ADE: A Decade of Distributed Computing

The Asynchronous Distributed Environment (ADE) is a message-based framework for the creation of distributed grid computing systems, including the Bycast StorageGRID. With over 40,000 node-years of production runtime, this framework represents one of the more mature distributed computing environments.

I originally developed ADE as a testbed for distributed computing concepts, and published a paper describing the system, titled "The ADE Environment: A Macroscopic Object Architecture for Software Componentization and Distributed Computing" at the MacHack conference back in 1998. As an environment for experimentation, it was very successful, allowing the rapidly exploration of many patterns for creating massively concurrent distributed systems, and for refining the environment to improve the programming model and associated infrastructure.

The ADE Process Model

ADE takes a rather unique approach to the traditional CSP process model: processes are messages. Thus, instantiating a process is as easy as sending a message that includes executable code. Each message has a unique "capability" identifier that allows messages to be sent to itself. When a message is received by a process, the executable code corresponding to the received message is run, which allows the process to manipulate its state (the process message) and to optionally generate additional messages.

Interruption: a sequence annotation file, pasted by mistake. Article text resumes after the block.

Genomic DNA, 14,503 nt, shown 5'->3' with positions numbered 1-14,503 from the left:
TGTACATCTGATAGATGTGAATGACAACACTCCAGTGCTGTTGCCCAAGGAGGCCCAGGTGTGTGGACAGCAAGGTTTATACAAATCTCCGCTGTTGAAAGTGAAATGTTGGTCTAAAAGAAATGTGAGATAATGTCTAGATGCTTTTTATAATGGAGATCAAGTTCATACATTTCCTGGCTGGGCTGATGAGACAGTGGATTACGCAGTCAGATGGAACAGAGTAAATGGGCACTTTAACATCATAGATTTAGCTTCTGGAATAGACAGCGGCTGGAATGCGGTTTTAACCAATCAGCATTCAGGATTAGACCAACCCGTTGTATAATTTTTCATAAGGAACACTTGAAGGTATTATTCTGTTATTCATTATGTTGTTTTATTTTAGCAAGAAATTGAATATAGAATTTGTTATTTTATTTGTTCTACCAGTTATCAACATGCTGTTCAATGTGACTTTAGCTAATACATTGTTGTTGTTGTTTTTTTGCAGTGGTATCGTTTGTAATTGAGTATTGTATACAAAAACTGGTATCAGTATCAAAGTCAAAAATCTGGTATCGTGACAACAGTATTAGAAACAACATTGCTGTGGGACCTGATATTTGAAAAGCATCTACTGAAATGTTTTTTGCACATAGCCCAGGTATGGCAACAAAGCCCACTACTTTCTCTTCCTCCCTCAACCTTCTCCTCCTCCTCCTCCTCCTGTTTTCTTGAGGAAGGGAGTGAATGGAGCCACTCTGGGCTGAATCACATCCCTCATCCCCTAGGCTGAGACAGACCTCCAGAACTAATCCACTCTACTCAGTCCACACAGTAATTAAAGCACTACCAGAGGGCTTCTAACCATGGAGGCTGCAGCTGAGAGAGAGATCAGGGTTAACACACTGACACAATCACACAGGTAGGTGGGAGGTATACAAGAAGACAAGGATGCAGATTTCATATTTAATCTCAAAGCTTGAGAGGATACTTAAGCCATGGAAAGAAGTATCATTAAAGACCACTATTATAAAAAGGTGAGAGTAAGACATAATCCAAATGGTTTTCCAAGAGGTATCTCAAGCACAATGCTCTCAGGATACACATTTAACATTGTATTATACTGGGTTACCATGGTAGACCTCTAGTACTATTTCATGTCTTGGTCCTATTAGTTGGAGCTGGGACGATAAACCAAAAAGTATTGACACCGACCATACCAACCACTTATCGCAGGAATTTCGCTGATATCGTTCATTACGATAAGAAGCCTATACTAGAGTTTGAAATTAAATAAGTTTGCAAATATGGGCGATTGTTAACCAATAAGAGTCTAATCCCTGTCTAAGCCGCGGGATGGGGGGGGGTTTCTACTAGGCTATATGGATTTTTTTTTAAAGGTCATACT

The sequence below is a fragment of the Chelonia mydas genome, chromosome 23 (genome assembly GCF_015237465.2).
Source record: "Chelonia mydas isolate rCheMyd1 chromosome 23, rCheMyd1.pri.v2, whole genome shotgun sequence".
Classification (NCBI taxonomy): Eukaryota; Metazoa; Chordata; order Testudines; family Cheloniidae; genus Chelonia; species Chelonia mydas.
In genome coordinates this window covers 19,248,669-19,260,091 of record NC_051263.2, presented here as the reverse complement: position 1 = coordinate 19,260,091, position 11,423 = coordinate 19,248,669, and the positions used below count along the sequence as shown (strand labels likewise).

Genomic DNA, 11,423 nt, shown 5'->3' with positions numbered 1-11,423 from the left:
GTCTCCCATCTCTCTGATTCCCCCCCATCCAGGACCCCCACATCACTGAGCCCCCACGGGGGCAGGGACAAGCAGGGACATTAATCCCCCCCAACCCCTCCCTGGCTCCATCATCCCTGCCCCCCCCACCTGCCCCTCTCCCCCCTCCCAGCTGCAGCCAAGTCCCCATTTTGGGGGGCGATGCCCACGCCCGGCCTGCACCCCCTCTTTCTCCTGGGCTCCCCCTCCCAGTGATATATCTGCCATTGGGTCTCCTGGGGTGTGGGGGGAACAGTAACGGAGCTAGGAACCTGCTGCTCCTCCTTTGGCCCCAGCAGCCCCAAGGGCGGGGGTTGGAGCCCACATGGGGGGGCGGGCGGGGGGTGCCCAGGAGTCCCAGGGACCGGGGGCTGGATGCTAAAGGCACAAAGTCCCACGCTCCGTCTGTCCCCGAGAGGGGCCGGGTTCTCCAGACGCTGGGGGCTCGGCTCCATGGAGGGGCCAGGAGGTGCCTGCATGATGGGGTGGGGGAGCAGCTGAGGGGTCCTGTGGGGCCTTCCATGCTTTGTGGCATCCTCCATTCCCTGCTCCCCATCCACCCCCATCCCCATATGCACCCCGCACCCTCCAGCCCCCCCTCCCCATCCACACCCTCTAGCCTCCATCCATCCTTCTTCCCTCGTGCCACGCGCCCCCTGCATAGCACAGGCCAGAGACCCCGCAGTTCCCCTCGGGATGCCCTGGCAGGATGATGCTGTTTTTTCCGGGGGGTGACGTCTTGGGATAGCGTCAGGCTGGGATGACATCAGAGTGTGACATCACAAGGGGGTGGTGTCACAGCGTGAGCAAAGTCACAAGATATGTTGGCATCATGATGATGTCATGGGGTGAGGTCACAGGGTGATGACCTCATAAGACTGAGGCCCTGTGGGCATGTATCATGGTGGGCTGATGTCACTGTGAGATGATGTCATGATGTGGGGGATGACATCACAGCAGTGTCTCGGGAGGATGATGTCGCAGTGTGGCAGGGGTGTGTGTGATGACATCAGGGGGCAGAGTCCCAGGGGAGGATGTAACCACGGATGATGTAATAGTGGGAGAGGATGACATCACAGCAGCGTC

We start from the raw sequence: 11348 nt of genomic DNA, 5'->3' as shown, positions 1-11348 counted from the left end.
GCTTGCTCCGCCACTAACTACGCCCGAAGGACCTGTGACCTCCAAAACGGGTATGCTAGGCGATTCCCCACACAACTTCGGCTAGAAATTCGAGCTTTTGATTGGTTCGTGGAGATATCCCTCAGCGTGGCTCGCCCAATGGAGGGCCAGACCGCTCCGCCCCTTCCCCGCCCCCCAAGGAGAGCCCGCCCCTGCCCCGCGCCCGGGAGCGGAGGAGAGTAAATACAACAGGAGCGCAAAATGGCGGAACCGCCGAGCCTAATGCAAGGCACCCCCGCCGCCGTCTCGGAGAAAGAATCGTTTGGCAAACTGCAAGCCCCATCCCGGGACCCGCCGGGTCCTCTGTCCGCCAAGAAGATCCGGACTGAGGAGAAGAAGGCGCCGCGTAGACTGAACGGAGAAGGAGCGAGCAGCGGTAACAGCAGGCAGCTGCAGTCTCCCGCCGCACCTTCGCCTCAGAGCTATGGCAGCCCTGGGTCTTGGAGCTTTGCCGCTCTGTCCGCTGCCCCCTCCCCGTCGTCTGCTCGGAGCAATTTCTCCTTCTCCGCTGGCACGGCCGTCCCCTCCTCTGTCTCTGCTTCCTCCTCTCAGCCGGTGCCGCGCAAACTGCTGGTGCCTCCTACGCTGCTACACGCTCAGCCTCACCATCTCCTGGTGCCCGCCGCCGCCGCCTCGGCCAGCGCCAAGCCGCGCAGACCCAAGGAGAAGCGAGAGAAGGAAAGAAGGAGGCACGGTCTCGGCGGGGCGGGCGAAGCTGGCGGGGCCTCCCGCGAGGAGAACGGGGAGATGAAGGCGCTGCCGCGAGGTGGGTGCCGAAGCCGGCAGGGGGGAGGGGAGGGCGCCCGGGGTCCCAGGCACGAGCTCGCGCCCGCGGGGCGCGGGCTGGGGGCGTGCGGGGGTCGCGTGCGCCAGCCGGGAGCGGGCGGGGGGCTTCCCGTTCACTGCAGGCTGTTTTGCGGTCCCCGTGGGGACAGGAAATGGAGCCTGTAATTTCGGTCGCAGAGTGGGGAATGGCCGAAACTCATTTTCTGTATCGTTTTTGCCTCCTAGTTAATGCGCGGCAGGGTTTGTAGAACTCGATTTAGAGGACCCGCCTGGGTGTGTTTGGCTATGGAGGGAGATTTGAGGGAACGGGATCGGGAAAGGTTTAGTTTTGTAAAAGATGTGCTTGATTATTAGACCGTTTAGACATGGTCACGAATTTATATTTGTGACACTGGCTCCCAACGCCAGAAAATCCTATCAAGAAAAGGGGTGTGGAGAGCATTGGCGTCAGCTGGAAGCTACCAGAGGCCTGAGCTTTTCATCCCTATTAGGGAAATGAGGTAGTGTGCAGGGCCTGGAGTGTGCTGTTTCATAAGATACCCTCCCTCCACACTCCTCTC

An example of a more complex process trace can be found as part of this Graphviz .dot file.

This approach has several major advantages:
  1. Parallelism is implicit and automatic, as dependencies are expressed as message exchange relationships. All forms of serial and parallel computing can thus expressed as directed acyclic graphs.
  2. Processes can easily be migrated from one system to another, as they are just messages. Lightweight and automated migration permits experimentation with alternate approaches to distributed processing, such as migrating processes to a data source or resource.
  3. As processes are just messages, the entire execution state of a system can be captured by checkpointing all message across a given cut line, and by retaining historical message states, execution can be run backwards, and "anti-messages" can undo processing.
  4. Execution state can easily be logged and inspected for debugging and visualization. By inspecting the real-time message graph, deadlock and livelock can be automatically detected, as can the critical path for performance optimization.
And as one can imagine, this is just the tip of the iceberg.

A Maturing Environment

Much has changed over the last decade, and ADE has transformed from a research system into an industry proven technology. As ADE originally was based on ATM networking, we re-wrote the networking and node-to-node messaging to use TCP/IP, and the process model was changed to allow statically linked code to be associated with processes, instead of including it with the message. As storage systems require extremely high execution performance, we optimized for message processing speed and efficiency, and some of the less-used features, such as process migration, were retired from our production builds.

The result has been a high-performance, yet flexible system that facilitates the rapid development and testing of distributed systems. By focusing on allowing distributed software to be easily developed, visualized and tested, we've been able to rapidly innovate and add functionality to our system. And ultimately, this has been the most significant advantage of ADE.

No comments: